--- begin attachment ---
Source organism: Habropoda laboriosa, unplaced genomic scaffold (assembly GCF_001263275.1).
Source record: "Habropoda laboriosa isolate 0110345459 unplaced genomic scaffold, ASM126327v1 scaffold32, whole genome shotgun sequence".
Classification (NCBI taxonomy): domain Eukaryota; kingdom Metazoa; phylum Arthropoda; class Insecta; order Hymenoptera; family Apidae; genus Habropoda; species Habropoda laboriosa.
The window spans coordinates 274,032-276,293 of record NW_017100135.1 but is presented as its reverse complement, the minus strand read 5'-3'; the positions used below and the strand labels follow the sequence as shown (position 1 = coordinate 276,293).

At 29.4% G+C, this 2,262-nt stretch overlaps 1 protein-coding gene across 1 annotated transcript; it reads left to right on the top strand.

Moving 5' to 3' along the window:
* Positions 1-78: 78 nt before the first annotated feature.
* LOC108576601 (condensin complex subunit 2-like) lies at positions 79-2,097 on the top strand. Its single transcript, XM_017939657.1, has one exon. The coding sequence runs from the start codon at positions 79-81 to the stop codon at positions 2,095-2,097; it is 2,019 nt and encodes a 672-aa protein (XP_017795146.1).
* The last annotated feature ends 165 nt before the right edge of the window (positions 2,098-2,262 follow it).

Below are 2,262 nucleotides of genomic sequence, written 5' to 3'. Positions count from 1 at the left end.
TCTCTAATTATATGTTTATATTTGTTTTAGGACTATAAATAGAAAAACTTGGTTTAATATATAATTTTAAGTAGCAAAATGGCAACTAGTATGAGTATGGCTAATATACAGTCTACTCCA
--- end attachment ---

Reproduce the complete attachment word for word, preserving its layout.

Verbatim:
Source organism: Habropoda laboriosa, unplaced genomic scaffold (assembly GCF_001263275.1).
Source record: "Habropoda laboriosa isolate 0110345459 unplaced genomic scaffold, ASM126327v1 scaffold32, whole genome shotgun sequence".
Classification (NCBI taxonomy): domain Eukaryota; kingdom Metazoa; phylum Arthropoda; class Insecta; order Hymenoptera; family Apidae; genus Habropoda; species Habropoda laboriosa.
The window spans coordinates 274,032-276,293 of record NW_017100135.1 but is presented as its reverse complement, the minus strand read 5'-3'; the positions used below and the strand labels follow the sequence as shown (position 1 = coordinate 276,293).

At 29.4% G+C, this 2,262-nt stretch overlaps 1 protein-coding gene across 1 annotated transcript; it reads left to right on the top strand.

Moving 5' to 3' along the window:
* Positions 1-78: 78 nt before the first annotated feature.
* LOC108576601 (condensin complex subunit 2-like) lies at positions 79-2,097 on the top strand. Its single transcript, XM_017939657.1, has one exon. The coding sequence runs from the start codon at positions 79-81 to the stop codon at positions 2,095-2,097; it is 2,019 nt and encodes a 672-aa protein (XP_017795146.1).
* The last annotated feature ends 165 nt before the right edge of the window (positions 2,098-2,262 follow it).

Below are 2,262 nucleotides of genomic sequence, written 5' to 3'. Positions count from 1 at the left end.
TCTCTAATTATATGTTTATATTTGTTTTAGGACTATAAATAGAAAAACTTGGTTTAATATATAATTTTAAGTAGCAAAATGGCAACTAGTATGAGTATGGCTAATATACAGTCTACTCCA